The shortest walk up to Caherdooneerish stone fort can be quite a steep one or the alternative walk rather long, but because of its situation a visit to Caherdooneerish is well worth the time and effort. On seeing this Stone Fort, built on the limestone karst of the burren area, I felt quite content and well satisfied, my efforts were well rewarded by the wonderful views of Galway Bay and the Aran Islands. On the way up I also encountered a herd of feral goats, to read more information on these goats click here The old Irish Goat Society.

Caherdooneerish comes from the Irish 'Cathair Duin Irghuis', Fort of Irghuis, the legendary builder. The fort is roughly oval shaped and around 70 feet in diameter and in places reaches 12 feet high. Built using the limestone rock of the burren, the fort is unrestored and this probably adds to its wonderful charm. The picture top left shows the fort from a south easterly direction. The picture right is from the north west.
Situated: About 200 metres above Black Head in the northern region of the Burren, County Clare. From Ballyvaughan travel passed Black Head lighthouse till you reach two gates, one on each side of the road. There is a large parking bay just north of here. Walk back to the gates and follow a rough path (indicated with traffic cones in 2012) up black head till you reach a green track or path going around the head,. Take a left turn along the track heading north. You will come to a wall, running straight up the mountain. Cross over the wall and walk up mountain on the left hand side, very steep. This will lead you to this delightful fort.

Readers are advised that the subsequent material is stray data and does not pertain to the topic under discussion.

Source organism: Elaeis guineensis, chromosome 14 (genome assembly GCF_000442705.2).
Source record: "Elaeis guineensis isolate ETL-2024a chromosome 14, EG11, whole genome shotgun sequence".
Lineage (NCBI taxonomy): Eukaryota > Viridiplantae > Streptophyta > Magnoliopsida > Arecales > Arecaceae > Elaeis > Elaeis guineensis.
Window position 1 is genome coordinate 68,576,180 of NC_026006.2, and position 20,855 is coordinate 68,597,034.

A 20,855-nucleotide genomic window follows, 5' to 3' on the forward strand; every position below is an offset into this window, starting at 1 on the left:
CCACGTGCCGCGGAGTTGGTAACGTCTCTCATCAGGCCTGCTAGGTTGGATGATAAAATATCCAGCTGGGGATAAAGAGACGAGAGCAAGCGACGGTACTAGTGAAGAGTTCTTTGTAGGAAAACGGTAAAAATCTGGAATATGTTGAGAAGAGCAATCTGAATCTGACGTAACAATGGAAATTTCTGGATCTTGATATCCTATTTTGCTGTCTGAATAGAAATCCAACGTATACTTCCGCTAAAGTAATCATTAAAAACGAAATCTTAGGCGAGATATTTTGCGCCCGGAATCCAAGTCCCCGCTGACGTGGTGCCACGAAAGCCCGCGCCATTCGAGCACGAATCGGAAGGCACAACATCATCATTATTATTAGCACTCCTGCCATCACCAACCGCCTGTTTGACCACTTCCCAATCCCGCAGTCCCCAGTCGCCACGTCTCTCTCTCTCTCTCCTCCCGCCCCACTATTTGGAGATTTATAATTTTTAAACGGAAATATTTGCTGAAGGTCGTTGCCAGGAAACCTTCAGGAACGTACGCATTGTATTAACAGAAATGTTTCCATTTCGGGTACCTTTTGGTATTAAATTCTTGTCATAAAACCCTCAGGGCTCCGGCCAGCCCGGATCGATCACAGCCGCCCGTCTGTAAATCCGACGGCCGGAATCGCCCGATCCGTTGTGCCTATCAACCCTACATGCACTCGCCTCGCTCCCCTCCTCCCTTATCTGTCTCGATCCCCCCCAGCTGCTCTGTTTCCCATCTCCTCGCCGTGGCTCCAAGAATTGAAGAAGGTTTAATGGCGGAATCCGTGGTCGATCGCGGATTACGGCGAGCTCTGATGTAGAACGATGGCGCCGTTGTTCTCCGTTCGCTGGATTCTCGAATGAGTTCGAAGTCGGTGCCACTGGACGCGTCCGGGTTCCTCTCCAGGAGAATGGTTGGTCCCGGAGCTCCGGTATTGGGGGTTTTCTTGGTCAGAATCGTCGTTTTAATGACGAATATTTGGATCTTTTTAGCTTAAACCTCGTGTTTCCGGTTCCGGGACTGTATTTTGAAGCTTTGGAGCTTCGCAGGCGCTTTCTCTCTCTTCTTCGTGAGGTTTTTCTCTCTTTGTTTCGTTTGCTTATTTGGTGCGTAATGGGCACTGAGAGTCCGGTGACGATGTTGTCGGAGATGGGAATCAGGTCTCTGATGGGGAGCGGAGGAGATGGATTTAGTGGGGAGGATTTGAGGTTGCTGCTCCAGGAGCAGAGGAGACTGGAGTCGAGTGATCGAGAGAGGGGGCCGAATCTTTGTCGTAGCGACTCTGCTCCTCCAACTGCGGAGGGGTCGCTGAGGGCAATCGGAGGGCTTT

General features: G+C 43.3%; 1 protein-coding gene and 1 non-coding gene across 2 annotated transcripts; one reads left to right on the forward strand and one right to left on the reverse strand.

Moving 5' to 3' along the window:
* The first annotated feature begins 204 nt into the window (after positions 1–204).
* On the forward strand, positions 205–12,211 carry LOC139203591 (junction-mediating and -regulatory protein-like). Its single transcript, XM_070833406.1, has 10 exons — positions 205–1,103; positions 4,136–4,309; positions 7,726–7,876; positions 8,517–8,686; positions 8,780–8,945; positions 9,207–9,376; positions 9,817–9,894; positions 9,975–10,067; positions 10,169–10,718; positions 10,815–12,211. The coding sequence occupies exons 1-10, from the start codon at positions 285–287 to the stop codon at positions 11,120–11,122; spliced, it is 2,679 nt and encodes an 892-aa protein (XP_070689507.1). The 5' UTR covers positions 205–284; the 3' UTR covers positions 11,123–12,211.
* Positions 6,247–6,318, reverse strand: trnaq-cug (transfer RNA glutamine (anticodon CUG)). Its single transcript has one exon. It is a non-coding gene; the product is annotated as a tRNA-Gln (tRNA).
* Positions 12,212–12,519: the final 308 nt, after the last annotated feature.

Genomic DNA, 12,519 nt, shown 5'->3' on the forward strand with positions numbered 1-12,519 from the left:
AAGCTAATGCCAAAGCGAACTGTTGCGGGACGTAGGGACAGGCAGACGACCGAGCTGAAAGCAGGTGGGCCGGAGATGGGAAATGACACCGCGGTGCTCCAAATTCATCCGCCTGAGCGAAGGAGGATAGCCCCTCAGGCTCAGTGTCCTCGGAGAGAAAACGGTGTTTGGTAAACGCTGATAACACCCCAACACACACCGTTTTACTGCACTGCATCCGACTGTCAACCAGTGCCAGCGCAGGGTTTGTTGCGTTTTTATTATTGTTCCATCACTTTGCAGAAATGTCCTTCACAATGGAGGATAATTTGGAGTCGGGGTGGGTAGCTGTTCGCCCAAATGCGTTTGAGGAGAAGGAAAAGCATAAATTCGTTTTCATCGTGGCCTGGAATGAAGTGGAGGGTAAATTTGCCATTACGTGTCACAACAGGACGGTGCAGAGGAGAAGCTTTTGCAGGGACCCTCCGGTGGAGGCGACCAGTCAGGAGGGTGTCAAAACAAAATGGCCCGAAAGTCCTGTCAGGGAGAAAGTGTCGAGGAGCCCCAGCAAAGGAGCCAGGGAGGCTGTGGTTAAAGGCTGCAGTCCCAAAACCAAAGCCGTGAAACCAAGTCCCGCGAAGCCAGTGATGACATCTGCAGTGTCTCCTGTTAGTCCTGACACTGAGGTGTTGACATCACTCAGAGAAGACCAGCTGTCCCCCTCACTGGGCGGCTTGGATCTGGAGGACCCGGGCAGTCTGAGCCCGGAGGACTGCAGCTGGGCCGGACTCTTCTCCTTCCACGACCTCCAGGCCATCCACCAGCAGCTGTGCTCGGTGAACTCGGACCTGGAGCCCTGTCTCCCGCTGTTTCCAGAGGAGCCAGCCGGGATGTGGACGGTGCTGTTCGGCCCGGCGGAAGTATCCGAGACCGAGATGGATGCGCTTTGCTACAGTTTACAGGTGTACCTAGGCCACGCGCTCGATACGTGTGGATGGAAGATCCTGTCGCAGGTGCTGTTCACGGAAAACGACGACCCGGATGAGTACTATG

Accommodation: Annaly House is a family run B&B situated in Fanore along the west coast of Clare. The Proprietor Patrick Carrucan has good local knowledge and was very helpful with directions.

Discovery Map 51: 1577 1143. Last visit Aug 2002.

Longitude: 9° 15' 32" W

Latitude: 53° 8' 48" N

Google Map

Photos: Jim Dempsey.

Previous-----Home-----Next Page